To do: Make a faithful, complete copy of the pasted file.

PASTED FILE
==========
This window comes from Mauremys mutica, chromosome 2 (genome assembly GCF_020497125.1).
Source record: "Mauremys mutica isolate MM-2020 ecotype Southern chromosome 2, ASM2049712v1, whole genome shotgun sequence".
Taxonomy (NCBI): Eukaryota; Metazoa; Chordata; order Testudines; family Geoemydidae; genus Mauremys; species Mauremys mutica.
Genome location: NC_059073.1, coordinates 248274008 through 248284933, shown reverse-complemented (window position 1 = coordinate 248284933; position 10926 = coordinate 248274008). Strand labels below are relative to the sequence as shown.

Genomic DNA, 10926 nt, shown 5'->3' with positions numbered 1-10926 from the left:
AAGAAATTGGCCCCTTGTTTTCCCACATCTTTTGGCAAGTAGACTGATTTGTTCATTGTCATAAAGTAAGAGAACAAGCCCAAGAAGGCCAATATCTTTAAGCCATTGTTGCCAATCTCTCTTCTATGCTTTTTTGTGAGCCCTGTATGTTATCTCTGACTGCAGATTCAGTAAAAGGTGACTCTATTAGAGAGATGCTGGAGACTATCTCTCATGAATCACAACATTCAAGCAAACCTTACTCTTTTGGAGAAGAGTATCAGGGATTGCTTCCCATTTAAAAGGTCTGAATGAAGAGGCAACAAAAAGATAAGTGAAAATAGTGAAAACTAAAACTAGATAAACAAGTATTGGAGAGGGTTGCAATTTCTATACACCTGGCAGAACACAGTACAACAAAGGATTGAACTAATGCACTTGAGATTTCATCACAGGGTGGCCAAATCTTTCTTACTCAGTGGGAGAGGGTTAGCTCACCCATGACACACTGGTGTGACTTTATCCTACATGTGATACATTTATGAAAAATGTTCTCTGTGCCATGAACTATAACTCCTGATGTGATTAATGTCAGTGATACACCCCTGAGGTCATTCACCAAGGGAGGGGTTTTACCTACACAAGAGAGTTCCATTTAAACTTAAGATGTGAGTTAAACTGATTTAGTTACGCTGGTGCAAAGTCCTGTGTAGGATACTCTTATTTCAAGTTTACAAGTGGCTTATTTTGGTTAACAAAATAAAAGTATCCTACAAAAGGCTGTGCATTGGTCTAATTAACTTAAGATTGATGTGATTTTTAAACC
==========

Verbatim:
This window comes from Mauremys mutica, chromosome 2 (genome assembly GCF_020497125.1).
Source record: "Mauremys mutica isolate MM-2020 ecotype Southern chromosome 2, ASM2049712v1, whole genome shotgun sequence".
Taxonomy (NCBI): Eukaryota; Metazoa; Chordata; order Testudines; family Geoemydidae; genus Mauremys; species Mauremys mutica.
Genome location: NC_059073.1, coordinates 248274008 through 248284933, shown reverse-complemented (window position 1 = coordinate 248284933; position 10926 = coordinate 248274008). Strand labels below are relative to the sequence as shown.

Genomic DNA, 10926 nt, shown 5'->3' with positions numbered 1-10926 from the left:
AAGAAATTGGCCCCTTGTTTTCCCACATCTTTTGGCAAGTAGACTGATTTGTTCATTGTCATAAAGTAAGAGAACAAGCCCAAGAAGGCCAATATCTTTAAGCCATTGTTGCCAATCTCTCTTCTATGCTTTTTTGTGAGCCCTGTATGTTATCTCTGACTGCAGATTCAGTAAAAGGTGACTCTATTAGAGAGATGCTGGAGACTATCTCTCATGAATCACAACATTCAAGCAAACCTTACTCTTTTGGAGAAGAGTATCAGGGATTGCTTCCCATTTAAAAGGTCTGAATGAAGAGGCAACAAAAAGATAAGTGAAAATAGTGAAAACTAAAACTAGATAAACAAGTATTGGAGAGGGTTGCAATTTCTATACACCTGGCAGAACACAGTACAACAAAGGATTGAACTAATGCACTTGAGATTTCATCACAGGGTGGCCAAATCTTTCTTACTCAGTGGGAGAGGGTTAGCTCACCCATGACACACTGGTGTGACTTTATCCTACATGTGATACATTTATGAAAAATGTTCTCTGTGCCATGAACTATAACTCCTGATGTGATTAATGTCAGTGATACACCCCTGAGGTCATTCACCAAGGGAGGGGTTTTACCTACACAAGAGAGTTCCATTTAAACTTAAGATGTGAGTTAAACTGATTTAGTTACGCTGGTGCAAAGTCCTGTGTAGGATACTCTTATTTCAAGTTTACAAGTGGCTTATTTTGGTTAACAAAATAAAAGTATCCTACAAAAGGCTGTGCATTGGTCTAATTAACTTAAGATTGATGTGATTTTTAAACC